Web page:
In early times the threshold had a special sanctity; and that of the Temple was a marked spot, indicating specific taboos (see I Sam. v. 4 et seq.; comp. Zeph. i. 9). There were special keepers (A. V. "porters") of the threshold (II. Kings xxii. 4; I Chron. ix. 22; II Chron. xxiii. 4; Jer. xxxv. 4). There is a wide-spread custom of making family sacrifices at the threshold in addition to those at the hearth. Herodotus reports this of the Egyptians (ii. 48). Trumbull suggests that there is a specific reference to the threshold in Ex. xii. 22 (LXX.), in connection with the institution of the Passover. Even to the present day it is considered unlucky to tread on the threshold. He suggests also that the word "pesaḥ," or "passover," means a "leaping over" the threshold, after it has been sanctified with the blood of the threshold-covenant. The threshold of Dagon's temple was evidently sacred in this way; and it has been suggested by Cheyne that I Kings xviii. 20-21 should be rendered "How long will ye leap over both thresholds?" (that is, worship both Baal and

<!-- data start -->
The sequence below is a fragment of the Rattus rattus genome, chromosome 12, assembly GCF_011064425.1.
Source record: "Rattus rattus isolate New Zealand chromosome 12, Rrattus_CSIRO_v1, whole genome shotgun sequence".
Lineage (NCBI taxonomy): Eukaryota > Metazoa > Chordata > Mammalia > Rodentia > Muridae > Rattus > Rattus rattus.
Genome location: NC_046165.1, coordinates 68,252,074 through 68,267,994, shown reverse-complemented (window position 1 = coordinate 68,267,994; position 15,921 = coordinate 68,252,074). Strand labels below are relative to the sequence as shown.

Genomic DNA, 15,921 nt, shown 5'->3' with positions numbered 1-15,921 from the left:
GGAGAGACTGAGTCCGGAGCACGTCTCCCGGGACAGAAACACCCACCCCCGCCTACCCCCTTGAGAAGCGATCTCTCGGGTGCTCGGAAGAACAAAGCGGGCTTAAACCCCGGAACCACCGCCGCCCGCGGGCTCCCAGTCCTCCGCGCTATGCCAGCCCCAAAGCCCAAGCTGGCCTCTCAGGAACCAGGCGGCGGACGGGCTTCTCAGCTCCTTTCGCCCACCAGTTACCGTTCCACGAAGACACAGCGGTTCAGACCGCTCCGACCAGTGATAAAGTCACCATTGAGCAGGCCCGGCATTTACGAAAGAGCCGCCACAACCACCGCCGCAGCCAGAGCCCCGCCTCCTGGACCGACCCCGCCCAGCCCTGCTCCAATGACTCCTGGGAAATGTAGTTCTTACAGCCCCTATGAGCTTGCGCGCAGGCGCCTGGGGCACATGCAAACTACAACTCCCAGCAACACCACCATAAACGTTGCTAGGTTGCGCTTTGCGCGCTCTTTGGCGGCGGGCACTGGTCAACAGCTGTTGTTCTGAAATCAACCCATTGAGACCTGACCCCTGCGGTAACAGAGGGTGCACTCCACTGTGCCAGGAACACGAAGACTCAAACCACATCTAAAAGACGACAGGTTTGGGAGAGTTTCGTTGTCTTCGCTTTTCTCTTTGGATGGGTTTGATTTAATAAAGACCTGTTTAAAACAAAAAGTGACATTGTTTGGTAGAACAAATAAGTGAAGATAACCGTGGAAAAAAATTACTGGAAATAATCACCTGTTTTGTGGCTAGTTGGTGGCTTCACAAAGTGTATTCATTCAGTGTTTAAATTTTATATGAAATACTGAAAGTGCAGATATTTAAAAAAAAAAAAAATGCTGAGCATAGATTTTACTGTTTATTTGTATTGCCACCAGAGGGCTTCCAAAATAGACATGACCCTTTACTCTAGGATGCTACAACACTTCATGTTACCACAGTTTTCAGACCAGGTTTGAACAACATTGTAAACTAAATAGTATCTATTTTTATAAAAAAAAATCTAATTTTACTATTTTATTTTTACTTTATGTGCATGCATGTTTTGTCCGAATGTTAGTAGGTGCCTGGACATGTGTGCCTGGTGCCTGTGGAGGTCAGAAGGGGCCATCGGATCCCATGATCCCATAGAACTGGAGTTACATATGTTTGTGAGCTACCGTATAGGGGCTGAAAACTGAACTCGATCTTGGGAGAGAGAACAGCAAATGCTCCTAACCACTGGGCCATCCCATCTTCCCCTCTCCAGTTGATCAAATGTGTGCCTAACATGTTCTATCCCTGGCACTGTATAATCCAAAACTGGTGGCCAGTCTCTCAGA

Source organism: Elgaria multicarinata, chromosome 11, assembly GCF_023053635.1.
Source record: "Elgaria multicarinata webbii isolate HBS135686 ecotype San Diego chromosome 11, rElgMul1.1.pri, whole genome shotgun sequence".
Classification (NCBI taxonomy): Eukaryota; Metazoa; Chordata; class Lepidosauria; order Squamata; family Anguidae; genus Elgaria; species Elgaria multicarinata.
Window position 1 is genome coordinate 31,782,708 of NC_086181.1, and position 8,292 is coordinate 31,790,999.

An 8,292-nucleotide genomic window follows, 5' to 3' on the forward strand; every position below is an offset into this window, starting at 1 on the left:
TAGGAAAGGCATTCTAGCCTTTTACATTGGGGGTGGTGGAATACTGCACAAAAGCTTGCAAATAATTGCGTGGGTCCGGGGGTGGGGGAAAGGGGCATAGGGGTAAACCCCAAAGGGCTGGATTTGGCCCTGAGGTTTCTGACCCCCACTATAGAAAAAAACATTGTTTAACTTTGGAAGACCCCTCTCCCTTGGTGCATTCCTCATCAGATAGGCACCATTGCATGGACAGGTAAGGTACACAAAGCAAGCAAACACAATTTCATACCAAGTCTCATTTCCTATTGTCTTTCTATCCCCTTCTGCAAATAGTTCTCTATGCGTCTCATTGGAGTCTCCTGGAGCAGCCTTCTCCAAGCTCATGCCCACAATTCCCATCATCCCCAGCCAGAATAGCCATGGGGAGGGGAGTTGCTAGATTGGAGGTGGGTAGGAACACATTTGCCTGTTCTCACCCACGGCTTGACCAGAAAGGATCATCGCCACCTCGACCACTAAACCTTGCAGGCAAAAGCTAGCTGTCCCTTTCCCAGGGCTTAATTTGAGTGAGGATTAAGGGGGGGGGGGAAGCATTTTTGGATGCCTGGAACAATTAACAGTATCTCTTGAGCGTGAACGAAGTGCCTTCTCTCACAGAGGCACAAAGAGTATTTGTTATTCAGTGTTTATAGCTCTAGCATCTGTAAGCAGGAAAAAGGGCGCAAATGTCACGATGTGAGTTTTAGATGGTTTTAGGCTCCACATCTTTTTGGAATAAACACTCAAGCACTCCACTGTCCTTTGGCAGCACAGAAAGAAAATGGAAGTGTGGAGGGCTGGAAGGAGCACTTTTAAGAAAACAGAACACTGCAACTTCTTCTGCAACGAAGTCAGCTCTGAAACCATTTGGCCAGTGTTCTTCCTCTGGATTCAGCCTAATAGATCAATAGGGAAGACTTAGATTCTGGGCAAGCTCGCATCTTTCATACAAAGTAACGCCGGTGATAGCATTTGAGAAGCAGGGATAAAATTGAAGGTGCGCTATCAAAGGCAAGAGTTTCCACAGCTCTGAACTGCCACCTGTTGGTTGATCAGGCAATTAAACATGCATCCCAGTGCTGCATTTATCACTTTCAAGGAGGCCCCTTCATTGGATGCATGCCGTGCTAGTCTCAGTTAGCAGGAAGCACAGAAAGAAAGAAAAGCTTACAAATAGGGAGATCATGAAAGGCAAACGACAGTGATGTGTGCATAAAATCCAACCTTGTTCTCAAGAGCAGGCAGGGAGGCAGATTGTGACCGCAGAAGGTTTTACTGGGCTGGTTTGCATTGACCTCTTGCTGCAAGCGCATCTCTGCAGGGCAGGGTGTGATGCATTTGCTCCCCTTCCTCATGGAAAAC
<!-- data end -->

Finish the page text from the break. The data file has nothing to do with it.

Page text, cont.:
- H. Clay Trumbull, Threshold Covenant, Philadelphia, 1896.